The photo showed a python. Breese didn't know it, but she'd found a neighbor's pet.
In the weeks since, the snake, which reportedly measures more than 11 feet long, has been captured and gotten loose again. It was most recently found and collected Wednesday night, but the situation might live in local legend for a while.
Curt Hagemeier, Breese’s fiancée, said it’s somewhat divided the normally convivial area.
“It got real out of control,” he said. “Everybody was getting on each other’s nerves.”
The snake is a reticulated python, a species which is among the world’s heaviest. The nonvenomous constrictors are generally not considered dangerous to humans, but do kill animals.
Hagemeier said a search party got together, knocking on doors and peeking in backyards. They toted a trashcan to carry the snake once they found him.
Some residents threatened to take a shovel to the creature’s head and hoped to get the owner’s up on a stick, Hagemeier said. Others were more forgiving of the owner, whom most only know as “Alex,” and cried out in defense of the snake.
That’s his name. Monty. The python.
But his name on Facebook is "East Atlanta Python." It's the same on Twitter, where he introduces himself with the sly greeting: "Ssssssslithering through your yards and into your hearts."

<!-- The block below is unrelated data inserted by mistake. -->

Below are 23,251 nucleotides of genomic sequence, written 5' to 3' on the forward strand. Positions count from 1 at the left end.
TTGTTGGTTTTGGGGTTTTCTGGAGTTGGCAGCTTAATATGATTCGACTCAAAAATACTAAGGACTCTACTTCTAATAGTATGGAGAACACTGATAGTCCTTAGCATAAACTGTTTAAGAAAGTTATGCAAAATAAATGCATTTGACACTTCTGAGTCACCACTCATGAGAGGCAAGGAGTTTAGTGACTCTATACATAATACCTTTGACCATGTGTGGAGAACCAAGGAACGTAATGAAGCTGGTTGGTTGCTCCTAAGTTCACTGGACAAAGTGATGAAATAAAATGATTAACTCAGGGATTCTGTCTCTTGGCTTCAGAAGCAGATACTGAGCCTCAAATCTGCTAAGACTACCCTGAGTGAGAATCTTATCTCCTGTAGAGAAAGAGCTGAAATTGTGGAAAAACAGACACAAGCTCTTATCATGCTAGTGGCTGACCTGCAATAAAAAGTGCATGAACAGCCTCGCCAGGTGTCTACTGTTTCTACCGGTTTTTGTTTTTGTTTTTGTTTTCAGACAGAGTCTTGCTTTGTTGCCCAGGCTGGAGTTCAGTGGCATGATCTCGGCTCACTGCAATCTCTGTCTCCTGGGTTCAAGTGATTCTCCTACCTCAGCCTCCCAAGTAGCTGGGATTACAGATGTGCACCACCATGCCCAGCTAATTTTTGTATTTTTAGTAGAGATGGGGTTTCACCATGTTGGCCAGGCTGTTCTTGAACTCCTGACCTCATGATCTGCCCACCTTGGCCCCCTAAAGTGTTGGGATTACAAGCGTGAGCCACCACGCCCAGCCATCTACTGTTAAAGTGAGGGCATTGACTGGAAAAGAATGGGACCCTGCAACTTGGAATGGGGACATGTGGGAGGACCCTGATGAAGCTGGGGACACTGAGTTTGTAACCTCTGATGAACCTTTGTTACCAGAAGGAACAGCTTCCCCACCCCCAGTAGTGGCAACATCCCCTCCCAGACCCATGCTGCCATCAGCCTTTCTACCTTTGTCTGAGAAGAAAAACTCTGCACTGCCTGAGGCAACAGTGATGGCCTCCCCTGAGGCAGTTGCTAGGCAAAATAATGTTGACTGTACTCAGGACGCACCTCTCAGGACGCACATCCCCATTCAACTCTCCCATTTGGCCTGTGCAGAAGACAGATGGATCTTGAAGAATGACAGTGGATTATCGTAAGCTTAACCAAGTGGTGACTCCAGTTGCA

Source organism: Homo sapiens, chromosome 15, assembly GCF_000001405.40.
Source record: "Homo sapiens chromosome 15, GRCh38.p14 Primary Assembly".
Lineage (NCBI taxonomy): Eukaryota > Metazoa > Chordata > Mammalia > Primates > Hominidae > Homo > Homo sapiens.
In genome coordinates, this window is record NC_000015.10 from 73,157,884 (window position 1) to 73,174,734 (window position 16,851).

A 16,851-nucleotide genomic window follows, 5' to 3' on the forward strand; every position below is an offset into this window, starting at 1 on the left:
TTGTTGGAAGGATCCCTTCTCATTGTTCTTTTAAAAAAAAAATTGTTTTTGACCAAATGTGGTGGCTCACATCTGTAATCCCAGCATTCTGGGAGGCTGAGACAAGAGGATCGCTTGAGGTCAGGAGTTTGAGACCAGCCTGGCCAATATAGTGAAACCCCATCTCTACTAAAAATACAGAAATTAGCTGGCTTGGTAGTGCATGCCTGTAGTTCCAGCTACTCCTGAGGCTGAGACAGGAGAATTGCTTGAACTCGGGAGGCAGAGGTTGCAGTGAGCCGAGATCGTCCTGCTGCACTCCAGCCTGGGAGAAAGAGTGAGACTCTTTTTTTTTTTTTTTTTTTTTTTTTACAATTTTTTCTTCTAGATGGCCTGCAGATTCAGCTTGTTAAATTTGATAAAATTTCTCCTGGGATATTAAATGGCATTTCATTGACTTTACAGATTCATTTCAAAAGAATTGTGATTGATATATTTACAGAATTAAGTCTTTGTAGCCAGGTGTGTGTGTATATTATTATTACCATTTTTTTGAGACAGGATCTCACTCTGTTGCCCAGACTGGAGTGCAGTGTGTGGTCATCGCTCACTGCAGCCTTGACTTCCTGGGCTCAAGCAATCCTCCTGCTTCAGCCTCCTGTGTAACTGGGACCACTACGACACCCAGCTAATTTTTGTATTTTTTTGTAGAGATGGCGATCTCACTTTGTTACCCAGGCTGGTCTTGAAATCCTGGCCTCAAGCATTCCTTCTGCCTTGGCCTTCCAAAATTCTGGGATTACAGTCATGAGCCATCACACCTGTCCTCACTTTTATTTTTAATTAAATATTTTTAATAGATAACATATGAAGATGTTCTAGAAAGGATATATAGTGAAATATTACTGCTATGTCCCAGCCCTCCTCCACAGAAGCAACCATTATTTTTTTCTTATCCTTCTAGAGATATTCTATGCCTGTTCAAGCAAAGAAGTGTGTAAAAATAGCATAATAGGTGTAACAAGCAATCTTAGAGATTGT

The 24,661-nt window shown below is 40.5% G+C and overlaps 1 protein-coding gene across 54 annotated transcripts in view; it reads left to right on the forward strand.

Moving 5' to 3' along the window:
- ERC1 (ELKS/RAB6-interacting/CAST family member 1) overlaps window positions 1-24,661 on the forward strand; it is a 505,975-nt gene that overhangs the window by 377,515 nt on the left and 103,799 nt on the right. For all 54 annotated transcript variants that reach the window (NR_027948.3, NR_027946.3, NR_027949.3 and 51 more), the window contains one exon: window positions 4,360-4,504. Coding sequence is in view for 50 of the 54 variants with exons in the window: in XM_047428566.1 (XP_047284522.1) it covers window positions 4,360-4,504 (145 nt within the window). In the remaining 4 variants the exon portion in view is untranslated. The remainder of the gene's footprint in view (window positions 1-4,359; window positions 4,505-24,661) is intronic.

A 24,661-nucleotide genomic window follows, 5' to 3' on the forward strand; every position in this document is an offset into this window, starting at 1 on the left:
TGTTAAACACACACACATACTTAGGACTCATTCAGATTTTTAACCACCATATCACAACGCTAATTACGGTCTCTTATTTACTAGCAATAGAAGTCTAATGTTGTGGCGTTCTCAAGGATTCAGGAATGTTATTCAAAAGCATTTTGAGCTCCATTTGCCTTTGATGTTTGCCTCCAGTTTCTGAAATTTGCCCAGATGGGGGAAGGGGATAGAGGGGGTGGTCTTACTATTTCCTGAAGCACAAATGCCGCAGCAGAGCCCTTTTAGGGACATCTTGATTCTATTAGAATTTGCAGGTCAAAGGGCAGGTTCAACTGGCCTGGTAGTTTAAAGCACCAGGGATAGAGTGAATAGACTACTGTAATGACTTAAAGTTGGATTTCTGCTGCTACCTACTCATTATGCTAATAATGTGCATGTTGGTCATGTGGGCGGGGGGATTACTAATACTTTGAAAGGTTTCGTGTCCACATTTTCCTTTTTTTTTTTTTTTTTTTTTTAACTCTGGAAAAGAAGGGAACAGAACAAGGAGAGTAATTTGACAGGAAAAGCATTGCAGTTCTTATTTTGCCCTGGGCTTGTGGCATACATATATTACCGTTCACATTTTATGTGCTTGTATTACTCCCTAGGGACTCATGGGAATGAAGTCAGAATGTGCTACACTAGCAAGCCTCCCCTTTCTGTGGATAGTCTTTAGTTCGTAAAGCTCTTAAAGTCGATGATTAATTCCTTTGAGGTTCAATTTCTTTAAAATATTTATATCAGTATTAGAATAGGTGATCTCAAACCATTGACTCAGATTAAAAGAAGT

Resident Andy McIntyre said the situation was funny at first.
“Now, it’s becoming a nuisance, so to speak,” he said after the second escape. “How would you feel if you woke up to a 12-foot python in your front yard?”
Someone had a similar experience Wednesday night. DeKalb animal control got a call and captured Monty at 347 Trilby Street, according to the county.
“Dammmmmnnn, man,” the Facebook page said, with a picture of Monty coiled up in an animal control vehicle. “I'm stuck in Club Fed. Who's got bail money for me?”
The reptile was being held Thursday at the county animal shelter until repairs are made to the cage, assuming 4-year-old Monty doesn’t make a break for it again.
Alex, whose phone number was posted on the Nextdoor app, assures he’s working on it.
“I was actually just reinforcing my snake cage to make sure this never, ever, ever, ever, ever, ever happens again,” he said Thursday, refusing to give his full name to The Atlanta Journal-Constitution. (The county couldn’t immediately provide his name either.)
How did Monty get out in the first place?
Alex, who said he works with snakes professionally in animal removal, said he was sick and incapacitated both times Monty escaped.
“I’ve never had the flu like this before,” he said. “The snake has learned how to leverage his body” to open the cage.
Now, the owner said the cage will have new latches and three new locks, enough protection that no matter how much Monty wants to stroll East Atlanta Village, he must stay put.
“The trouble’s definitely over,” Alex said.